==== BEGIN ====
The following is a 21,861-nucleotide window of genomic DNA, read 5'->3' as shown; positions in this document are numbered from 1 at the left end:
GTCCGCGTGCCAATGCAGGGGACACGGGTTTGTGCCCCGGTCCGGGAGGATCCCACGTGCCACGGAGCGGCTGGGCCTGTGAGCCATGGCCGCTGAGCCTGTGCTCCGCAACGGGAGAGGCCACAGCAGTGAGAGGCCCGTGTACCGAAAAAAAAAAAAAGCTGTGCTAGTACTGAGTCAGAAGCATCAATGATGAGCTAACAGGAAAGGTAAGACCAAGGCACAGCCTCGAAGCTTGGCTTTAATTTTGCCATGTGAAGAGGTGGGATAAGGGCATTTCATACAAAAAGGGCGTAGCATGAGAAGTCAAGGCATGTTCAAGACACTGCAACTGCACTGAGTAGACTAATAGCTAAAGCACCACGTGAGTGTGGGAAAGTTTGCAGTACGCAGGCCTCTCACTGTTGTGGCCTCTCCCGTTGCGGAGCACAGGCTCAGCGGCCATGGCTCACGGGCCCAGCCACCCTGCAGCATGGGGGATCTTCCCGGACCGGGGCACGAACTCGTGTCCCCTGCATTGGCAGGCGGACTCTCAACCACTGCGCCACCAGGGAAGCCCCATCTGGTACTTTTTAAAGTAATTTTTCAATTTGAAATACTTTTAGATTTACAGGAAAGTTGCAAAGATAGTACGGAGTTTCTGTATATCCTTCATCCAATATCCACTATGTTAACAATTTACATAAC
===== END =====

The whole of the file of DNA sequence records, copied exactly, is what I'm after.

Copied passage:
The following is a 21,861-nucleotide window of genomic DNA, read 5'->3' as shown; positions in this document are numbered from 1 at the left end:
GTCCGCGTGCCAATGCAGGGGACACGGGTTTGTGCCCCGGTCCGGGAGGATCCCACGTGCCACGGAGCGGCTGGGCCTGTGAGCCATGGCCGCTGAGCCTGTGCTCCGCAACGGGAGAGGCCACAGCAGTGAGAGGCCCGTGTACCGAAAAAAAAAAAAAGCTGTGCTAGTACTGAGTCAGAAGCATCAATGATGAGCTAACAGGAAAGGTAAGACCAAGGCACAGCCTCGAAGCTTGGCTTTAATTTTGCCATGTGAAGAGGTGGGATAAGGGCATTTCATACAAAAAGGGCGTAGCATGAGAAGTCAAGGCATGTTCAAGACACTGCAACTGCACTGAGTAGACTAATAGCTAAAGCACCACGTGAGTGTGGGAAAGTTTGCAGTACGCAGGCCTCTCACTGTTGTGGCCTCTCCCGTTGCGGAGCACAGGCTCAGCGGCCATGGCTCACGGGCCCAGCCACCCTGCAGCATGGGGGATCTTCCCGGACCGGGGCACGAACTCGTGTCCCCTGCATTGGCAGGCGGACTCTCAACCACTGCGCCACCAGGGAAGCCCCATCTGGTACTTTTTAAAGTAATTTTTCAATTTGAAATACTTTTAGATTTACAGGAAAGTTGCAAAGATAGTACGGAGTTTCTGTATATCCTTCATCCAATATCCACTATGTTAACAATTTACATAAC